First came the pitch counts. Major League pitchers throwing in the WBC would be tethered to strict pitch counts to protect their valuable arms.
Then came the opt-outs. Barry Bonds pulled out of the tournament; Randy Johnson and John Smoltz declined invitations to pitch for Team USA; and Alex Rodriguez nearly single-handedly turned the WBC into a mockery of a tournament (or did the WBC turn A-Rod into a mockery of himself?).
But the latest rule transcends the other two. The World Baseball Classic will feature a mercy rule. Now, this grand tournament is no better off than a Little League game.
According to the latest from the WBC, the mercy rule is similar in spirit to the one in place during Little League games:
Games will be stopped after five innings when a team is ahead by 15 or more runs and after seven innings when a team is ahead by at least 10 runs. A game can be stopped in the middle of an inning if a team reaches the threshold.
As far as I can tell, WBC organizers felt it necessary to issue this rule so as to avoid potentially embarrassing outcomes. A quick glance at the tournament bracket reveals a few match-ups that could turn ugly fast. In fact, nearly every grouping in the first round features a mismatch.
Let’s take the Dominican Republic’s bracket. The DR team, favored to win the tournament, features numerous All Stars including Miguel Tejada, Pedro Martinez, Albert Pujols, Vladimir Guerrero and David Ortiz.
In the first round, the DR team squares off against Italy. While featuring 25 Major Leaguers, the preliminary Italian roster hardly strikes fear into the hearts of its opponents. The biggest star on the team is 37-year-old Mike Piazza who is still unemployed. He is joined by the likes of Matt Mantei, Mike Gallo, and, uh, Dan Miceli. Their team name is actually the Italian Journeyman.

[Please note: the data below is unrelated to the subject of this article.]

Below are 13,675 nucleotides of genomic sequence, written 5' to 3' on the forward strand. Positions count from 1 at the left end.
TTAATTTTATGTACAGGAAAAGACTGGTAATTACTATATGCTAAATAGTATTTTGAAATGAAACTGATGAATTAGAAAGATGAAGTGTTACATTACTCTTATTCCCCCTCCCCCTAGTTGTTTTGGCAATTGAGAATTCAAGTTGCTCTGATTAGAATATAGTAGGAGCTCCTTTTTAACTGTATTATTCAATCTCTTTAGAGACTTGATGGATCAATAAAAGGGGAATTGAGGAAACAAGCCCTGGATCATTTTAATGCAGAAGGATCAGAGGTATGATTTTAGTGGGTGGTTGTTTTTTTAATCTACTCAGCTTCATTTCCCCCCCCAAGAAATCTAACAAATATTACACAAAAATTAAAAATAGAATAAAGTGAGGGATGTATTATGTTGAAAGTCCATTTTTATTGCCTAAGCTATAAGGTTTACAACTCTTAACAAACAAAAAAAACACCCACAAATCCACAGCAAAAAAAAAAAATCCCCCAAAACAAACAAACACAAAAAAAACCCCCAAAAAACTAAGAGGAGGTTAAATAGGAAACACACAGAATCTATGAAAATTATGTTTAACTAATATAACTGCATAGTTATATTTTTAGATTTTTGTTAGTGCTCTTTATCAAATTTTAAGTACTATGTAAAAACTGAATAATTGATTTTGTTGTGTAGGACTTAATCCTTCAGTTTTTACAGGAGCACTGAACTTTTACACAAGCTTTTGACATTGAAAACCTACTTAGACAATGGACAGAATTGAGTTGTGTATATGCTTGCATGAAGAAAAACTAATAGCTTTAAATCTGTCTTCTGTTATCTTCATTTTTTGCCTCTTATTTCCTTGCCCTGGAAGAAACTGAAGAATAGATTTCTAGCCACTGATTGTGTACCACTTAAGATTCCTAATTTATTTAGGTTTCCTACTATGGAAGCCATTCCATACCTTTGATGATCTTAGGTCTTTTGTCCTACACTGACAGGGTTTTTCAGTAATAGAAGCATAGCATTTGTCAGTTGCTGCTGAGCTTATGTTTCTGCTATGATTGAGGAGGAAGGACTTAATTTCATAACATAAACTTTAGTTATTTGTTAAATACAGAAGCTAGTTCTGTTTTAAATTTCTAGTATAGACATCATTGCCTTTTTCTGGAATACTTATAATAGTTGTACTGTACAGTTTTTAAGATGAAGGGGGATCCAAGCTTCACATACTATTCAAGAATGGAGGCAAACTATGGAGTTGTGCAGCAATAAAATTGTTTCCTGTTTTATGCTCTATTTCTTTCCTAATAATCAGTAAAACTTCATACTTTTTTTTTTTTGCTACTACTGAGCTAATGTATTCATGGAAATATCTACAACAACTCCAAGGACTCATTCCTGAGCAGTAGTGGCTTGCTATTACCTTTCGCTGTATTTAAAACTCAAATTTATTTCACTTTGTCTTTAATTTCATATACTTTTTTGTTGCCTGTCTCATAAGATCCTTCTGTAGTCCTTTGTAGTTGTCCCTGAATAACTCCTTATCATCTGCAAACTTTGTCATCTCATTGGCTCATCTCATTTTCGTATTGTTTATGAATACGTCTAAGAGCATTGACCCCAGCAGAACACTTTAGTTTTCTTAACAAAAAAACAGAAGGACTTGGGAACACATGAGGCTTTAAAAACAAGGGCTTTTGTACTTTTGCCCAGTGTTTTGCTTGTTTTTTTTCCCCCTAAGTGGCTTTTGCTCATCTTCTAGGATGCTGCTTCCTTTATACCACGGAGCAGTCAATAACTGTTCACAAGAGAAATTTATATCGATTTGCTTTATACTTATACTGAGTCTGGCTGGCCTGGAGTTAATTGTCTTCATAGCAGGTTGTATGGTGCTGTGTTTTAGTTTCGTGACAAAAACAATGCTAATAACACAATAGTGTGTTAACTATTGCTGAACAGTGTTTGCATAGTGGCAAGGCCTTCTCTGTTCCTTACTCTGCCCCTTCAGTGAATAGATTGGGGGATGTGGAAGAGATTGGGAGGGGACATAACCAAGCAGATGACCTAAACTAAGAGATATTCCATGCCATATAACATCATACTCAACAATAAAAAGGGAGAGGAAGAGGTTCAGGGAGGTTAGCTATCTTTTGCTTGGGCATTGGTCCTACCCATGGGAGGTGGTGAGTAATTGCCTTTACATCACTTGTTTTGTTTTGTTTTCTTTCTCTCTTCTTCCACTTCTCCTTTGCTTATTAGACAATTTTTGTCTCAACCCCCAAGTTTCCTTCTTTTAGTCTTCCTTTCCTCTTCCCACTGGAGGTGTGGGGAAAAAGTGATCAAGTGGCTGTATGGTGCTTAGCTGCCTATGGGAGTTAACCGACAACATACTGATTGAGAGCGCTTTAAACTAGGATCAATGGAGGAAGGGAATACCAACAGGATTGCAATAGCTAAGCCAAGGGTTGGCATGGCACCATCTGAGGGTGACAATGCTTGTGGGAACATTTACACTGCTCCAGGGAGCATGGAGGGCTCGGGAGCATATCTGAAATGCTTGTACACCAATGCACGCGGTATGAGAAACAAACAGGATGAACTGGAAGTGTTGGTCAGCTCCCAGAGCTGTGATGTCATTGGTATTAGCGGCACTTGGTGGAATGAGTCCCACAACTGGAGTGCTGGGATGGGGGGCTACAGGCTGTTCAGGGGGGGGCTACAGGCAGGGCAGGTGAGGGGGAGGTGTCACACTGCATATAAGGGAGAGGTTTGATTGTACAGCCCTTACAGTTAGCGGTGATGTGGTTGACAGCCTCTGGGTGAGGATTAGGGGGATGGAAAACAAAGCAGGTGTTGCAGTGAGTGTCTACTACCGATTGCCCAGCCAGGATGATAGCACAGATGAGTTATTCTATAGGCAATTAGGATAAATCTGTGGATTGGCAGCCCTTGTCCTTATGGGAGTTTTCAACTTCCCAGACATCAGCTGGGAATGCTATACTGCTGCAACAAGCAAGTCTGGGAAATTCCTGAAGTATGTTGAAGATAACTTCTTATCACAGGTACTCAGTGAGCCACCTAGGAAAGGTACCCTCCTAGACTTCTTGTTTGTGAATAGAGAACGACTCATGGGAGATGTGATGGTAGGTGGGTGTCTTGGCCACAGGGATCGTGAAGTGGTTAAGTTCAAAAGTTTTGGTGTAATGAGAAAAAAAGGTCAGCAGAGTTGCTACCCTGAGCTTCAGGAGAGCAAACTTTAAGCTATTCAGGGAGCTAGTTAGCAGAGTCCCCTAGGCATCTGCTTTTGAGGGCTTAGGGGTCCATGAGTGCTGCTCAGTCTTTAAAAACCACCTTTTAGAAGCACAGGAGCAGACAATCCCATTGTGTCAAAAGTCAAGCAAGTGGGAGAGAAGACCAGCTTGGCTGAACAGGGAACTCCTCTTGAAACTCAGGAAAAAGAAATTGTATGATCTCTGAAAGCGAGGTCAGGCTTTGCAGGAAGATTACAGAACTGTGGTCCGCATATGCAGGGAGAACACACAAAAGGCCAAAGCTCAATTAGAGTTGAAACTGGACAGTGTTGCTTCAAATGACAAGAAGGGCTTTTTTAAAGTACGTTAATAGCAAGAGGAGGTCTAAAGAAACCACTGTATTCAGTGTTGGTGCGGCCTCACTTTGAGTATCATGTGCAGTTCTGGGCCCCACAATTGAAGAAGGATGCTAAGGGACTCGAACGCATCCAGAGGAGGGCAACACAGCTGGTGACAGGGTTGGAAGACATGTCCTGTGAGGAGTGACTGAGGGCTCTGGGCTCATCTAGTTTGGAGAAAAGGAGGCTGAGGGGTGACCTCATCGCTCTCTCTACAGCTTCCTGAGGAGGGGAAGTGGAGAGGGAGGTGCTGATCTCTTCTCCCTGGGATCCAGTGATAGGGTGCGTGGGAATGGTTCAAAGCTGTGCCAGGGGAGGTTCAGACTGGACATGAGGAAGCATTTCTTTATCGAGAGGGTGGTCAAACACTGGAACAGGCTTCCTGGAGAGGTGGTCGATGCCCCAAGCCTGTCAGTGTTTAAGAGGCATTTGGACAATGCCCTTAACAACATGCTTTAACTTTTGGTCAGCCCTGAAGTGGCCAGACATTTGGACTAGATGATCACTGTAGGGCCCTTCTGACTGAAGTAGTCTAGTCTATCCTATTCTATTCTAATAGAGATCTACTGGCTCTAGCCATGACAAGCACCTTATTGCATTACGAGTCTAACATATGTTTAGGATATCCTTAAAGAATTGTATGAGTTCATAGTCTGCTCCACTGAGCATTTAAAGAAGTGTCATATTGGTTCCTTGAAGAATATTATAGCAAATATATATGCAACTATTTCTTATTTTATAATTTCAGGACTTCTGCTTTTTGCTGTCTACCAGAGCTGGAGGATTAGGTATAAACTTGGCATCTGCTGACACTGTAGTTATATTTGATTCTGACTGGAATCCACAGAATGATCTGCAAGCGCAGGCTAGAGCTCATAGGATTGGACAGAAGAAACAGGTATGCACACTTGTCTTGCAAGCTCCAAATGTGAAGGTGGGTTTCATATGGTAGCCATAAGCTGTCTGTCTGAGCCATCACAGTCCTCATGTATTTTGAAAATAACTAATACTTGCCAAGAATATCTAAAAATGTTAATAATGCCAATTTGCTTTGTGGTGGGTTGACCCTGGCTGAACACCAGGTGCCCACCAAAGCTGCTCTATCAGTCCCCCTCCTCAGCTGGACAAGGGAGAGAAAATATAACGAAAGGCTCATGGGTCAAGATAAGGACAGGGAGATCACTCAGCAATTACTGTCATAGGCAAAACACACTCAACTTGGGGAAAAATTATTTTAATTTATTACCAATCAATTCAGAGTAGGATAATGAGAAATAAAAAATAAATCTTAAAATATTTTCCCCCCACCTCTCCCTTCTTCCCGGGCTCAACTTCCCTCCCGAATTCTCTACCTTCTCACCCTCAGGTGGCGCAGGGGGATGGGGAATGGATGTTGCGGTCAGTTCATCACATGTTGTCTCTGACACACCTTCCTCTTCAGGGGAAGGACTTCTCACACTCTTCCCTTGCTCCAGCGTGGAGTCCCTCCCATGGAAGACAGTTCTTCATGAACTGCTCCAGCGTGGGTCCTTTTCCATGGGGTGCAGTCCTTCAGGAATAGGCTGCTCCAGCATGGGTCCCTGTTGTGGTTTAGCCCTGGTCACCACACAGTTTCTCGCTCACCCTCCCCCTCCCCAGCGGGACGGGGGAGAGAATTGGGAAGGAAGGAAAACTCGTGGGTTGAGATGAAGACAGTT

In team USA’s bracket, USA, Mexico, and Canada all play South Africa. The most experienced player on South Africa’s team hasn’t played above AA ball and most of the guys on the team haven’t advanced beyond Rookie level. Is the South African club going to show up? Might they be mercy ruled out of existence?
In my opinion, chalk this one as just another flaw. The organizers of the World Baseball Classic couldn’t find 16 competitive teams. They’ve managed to field around 12 or 14 teams that are on a fairly even field. (I honestly cannot assess the all-Chinese, non-MLB China team and the few-MLB Chinese Taipei and Japan teams.) But at least two teams are filler, and the Netherlands make it only the strength of colonial ties to Caribbean islands.
Baseball has never been about the mercy rule. Teams must find ways to use pitchers to end the game without giving up innings to valuable arms. Managers in blow outs must find ways to keep their players from getting too discouraged.
But in the WBC the mercy rule now eliminates that. What’s from stopping the South African players from throwing in the towel before too long? And how demoralizing will the first national-televised mercy rule loss be the nation on the wrong end of the 15-run loss? When AA and Rookie Level teenagers are facing the best of the Majors, the kids will lose badly.
In the future, hopefully, WBC organizers can find teams that all have a shot at winning a game or two along the way. Getting beat up is no fun. Just ask the Devil Rays.